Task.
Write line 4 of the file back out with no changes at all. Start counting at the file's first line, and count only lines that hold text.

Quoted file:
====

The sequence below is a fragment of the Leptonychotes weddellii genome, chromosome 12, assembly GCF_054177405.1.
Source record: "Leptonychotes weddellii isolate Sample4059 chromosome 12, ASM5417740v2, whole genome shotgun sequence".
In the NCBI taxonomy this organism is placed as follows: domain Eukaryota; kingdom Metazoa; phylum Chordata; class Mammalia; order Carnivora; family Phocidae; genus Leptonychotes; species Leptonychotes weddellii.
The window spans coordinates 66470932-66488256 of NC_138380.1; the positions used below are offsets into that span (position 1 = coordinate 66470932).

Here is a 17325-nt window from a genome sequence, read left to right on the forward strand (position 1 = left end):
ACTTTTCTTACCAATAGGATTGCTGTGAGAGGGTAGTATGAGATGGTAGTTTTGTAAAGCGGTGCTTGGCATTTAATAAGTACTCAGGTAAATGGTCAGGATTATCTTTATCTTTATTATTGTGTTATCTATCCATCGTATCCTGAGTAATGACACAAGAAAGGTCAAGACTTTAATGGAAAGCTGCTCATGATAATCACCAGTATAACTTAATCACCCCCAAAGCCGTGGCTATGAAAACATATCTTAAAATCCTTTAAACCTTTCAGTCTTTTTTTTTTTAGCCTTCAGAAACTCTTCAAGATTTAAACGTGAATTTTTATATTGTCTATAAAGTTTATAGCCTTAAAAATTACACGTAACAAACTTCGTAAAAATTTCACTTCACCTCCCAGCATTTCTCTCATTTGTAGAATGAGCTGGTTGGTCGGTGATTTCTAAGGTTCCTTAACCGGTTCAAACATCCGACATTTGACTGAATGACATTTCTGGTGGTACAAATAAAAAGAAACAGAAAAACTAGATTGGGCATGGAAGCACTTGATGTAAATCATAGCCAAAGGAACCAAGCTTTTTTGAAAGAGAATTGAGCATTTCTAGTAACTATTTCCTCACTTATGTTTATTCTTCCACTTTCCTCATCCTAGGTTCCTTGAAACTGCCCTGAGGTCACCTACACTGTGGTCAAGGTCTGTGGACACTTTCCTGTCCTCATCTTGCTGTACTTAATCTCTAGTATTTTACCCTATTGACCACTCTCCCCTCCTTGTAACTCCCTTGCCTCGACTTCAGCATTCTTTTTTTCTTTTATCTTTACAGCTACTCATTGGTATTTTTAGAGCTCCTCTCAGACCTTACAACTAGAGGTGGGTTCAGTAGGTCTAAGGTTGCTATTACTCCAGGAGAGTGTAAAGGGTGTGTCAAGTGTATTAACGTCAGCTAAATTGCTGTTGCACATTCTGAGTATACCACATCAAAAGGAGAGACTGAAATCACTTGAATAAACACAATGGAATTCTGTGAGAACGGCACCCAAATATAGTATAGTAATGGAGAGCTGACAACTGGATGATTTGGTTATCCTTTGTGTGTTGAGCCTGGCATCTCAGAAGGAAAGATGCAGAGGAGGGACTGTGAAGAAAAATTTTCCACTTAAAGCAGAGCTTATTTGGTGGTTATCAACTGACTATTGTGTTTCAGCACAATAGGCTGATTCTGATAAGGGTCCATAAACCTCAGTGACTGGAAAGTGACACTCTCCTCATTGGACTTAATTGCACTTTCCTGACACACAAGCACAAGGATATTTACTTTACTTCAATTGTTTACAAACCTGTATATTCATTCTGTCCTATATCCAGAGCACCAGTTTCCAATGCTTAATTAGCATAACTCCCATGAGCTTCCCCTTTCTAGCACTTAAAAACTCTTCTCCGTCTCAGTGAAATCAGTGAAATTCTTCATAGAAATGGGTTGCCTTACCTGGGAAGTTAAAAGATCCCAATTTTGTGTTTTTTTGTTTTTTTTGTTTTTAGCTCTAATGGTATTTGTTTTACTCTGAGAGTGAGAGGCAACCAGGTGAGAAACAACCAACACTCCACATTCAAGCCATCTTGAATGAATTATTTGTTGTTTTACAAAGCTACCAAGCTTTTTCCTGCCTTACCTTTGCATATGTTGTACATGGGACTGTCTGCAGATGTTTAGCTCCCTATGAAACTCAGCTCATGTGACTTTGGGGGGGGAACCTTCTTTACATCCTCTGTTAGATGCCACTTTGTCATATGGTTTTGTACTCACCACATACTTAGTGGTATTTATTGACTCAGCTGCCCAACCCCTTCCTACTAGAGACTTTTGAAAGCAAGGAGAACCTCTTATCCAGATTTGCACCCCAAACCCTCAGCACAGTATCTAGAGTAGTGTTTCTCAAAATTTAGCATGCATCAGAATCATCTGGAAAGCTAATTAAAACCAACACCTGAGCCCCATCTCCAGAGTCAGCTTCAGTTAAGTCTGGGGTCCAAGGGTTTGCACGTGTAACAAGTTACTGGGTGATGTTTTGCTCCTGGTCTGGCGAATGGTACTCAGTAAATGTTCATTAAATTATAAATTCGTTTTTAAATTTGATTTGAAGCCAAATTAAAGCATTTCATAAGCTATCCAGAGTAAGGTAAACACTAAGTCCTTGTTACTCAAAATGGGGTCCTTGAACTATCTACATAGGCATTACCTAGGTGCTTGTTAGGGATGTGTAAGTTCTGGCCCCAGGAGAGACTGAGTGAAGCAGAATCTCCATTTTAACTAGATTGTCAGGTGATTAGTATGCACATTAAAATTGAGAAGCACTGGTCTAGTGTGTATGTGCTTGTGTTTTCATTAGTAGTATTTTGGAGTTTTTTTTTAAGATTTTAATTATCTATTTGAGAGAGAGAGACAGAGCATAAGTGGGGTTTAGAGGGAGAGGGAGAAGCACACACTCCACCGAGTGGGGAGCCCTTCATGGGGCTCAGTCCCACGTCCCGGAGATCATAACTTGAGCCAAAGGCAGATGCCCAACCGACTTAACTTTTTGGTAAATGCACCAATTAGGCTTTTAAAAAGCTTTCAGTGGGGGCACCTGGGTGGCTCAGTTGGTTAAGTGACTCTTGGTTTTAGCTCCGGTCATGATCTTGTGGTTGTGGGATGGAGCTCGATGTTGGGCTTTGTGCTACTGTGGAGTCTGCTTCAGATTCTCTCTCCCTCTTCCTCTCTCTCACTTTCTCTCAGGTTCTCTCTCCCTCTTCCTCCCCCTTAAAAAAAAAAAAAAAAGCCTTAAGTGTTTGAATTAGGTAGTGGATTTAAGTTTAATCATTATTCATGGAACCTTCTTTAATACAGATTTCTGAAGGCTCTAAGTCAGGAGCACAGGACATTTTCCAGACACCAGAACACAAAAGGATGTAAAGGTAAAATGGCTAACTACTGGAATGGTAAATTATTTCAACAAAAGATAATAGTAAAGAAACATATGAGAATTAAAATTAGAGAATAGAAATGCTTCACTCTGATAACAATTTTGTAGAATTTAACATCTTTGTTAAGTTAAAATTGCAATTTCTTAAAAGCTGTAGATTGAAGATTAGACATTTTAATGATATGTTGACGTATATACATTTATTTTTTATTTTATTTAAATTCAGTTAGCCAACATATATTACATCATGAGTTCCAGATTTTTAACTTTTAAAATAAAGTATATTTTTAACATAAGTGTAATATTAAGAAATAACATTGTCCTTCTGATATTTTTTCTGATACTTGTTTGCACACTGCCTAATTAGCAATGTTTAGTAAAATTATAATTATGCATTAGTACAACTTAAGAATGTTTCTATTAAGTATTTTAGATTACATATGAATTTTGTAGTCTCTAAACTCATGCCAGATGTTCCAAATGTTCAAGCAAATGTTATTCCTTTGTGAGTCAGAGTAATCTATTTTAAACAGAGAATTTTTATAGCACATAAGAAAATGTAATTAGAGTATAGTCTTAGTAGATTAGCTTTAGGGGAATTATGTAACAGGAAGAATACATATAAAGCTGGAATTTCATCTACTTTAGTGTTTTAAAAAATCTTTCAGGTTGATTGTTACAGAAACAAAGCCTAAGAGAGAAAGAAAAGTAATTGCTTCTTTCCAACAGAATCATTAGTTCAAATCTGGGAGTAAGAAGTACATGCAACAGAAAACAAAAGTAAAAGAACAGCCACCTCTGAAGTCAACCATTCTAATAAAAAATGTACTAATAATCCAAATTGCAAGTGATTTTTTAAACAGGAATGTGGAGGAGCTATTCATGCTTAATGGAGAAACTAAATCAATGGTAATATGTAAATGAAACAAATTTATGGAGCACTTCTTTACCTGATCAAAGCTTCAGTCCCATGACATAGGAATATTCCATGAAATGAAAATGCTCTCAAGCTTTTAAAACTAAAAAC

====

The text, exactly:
The window spans coordinates 66470932-66488256 of NC_138380.1; the positions used below are offsets into that span (position 1 = coordinate 66470932).